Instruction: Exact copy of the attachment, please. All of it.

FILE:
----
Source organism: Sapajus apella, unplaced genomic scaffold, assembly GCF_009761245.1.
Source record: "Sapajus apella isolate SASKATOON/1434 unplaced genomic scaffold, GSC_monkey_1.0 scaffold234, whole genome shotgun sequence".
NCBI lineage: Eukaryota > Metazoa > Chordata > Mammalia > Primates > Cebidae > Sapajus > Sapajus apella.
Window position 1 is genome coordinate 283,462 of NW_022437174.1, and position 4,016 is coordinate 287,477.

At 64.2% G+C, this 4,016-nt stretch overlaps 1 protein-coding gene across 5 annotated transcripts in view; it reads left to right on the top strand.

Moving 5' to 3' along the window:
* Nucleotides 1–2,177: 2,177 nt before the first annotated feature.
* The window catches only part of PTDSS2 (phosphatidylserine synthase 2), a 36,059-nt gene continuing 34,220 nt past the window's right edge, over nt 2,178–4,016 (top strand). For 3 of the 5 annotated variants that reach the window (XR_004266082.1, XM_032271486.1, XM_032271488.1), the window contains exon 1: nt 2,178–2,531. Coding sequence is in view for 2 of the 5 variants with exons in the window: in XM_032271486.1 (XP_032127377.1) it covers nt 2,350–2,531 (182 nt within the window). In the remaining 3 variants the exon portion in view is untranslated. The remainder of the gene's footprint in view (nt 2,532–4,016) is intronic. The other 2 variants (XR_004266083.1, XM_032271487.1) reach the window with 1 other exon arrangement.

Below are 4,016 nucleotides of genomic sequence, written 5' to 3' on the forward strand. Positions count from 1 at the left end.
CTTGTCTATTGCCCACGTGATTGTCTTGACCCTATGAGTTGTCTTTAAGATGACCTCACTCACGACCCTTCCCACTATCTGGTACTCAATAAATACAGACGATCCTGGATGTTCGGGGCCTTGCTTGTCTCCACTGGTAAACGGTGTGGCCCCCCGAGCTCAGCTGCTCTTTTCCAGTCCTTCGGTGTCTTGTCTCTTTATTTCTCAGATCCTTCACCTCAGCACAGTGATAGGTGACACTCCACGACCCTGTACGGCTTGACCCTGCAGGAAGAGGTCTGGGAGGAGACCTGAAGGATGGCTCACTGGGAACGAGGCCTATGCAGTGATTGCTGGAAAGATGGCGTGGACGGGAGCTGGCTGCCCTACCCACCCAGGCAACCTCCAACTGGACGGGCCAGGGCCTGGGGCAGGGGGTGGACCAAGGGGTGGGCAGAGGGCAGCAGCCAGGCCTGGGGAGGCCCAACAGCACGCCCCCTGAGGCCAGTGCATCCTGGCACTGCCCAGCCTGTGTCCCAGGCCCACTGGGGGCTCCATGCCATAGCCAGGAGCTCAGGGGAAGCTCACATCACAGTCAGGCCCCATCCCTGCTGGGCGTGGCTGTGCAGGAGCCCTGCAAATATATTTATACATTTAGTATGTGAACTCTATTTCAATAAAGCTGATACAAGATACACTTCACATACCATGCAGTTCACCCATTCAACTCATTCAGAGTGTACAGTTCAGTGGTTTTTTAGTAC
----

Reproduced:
Source organism: Sapajus apella, unplaced genomic scaffold, assembly GCF_009761245.1.
Source record: "Sapajus apella isolate SASKATOON/1434 unplaced genomic scaffold, GSC_monkey_1.0 scaffold234, whole genome shotgun sequence".
NCBI lineage: Eukaryota > Metazoa > Chordata > Mammalia > Primates > Cebidae > Sapajus > Sapajus apella.
Window position 1 is genome coordinate 283,462 of NW_022437174.1, and position 4,016 is coordinate 287,477.

At 64.2% G+C, this 4,016-nt stretch overlaps 1 protein-coding gene across 5 annotated transcripts in view; it reads left to right on the top strand.

Moving 5' to 3' along the window:
* Nucleotides 1–2,177: 2,177 nt before the first annotated feature.
* The window catches only part of PTDSS2 (phosphatidylserine synthase 2), a 36,059-nt gene continuing 34,220 nt past the window's right edge, over nt 2,178–4,016 (top strand). For 3 of the 5 annotated variants that reach the window (XR_004266082.1, XM_032271486.1, XM_032271488.1), the window contains exon 1: nt 2,178–2,531. Coding sequence is in view for 2 of the 5 variants with exons in the window: in XM_032271486.1 (XP_032127377.1) it covers nt 2,350–2,531 (182 nt within the window). In the remaining 3 variants the exon portion in view is untranslated. The remainder of the gene's footprint in view (nt 2,532–4,016) is intronic. The other 2 variants (XR_004266083.1, XM_032271487.1) reach the window with 1 other exon arrangement.

Below are 4,016 nucleotides of genomic sequence, written 5' to 3' on the forward strand. Positions count from 1 at the left end.
CTTGTCTATTGCCCACGTGATTGTCTTGACCCTATGAGTTGTCTTTAAGATGACCTCACTCACGACCCTTCCCACTATCTGGTACTCAATAAATACAGACGATCCTGGATGTTCGGGGCCTTGCTTGTCTCCACTGGTAAACGGTGTGGCCCCCCGAGCTCAGCTGCTCTTTTCCAGTCCTTCGGTGTCTTGTCTCTTTATTTCTCAGATCCTTCACCTCAGCACAGTGATAGGTGACACTCCACGACCCTGTACGGCTTGACCCTGCAGGAAGAGGTCTGGGAGGAGACCTGAAGGATGGCTCACTGGGAACGAGGCCTATGCAGTGATTGCTGGAAAGATGGCGTGGACGGGAGCTGGCTGCCCTACCCACCCAGGCAACCTCCAACTGGACGGGCCAGGGCCTGGGGCAGGGGGTGGACCAAGGGGTGGGCAGAGGGCAGCAGCCAGGCCTGGGGAGGCCCAACAGCACGCCCCCTGAGGCCAGTGCATCCTGGCACTGCCCAGCCTGTGTCCCAGGCCCACTGGGGGCTCCATGCCATAGCCAGGAGCTCAGGGGAAGCTCACATCACAGTCAGGCCCCATCCCTGCTGGGCGTGGCTGTGCAGGAGCCCTGCAAATATATTTATACATTTAGTATGTGAACTCTATTTCAATAAAGCTGATACAAGATACACTTCACATACCATGCAGTTCACCCATTCAACTCATTCAGAGTGTACAGTTCAGTGGTTTTTTAGTAC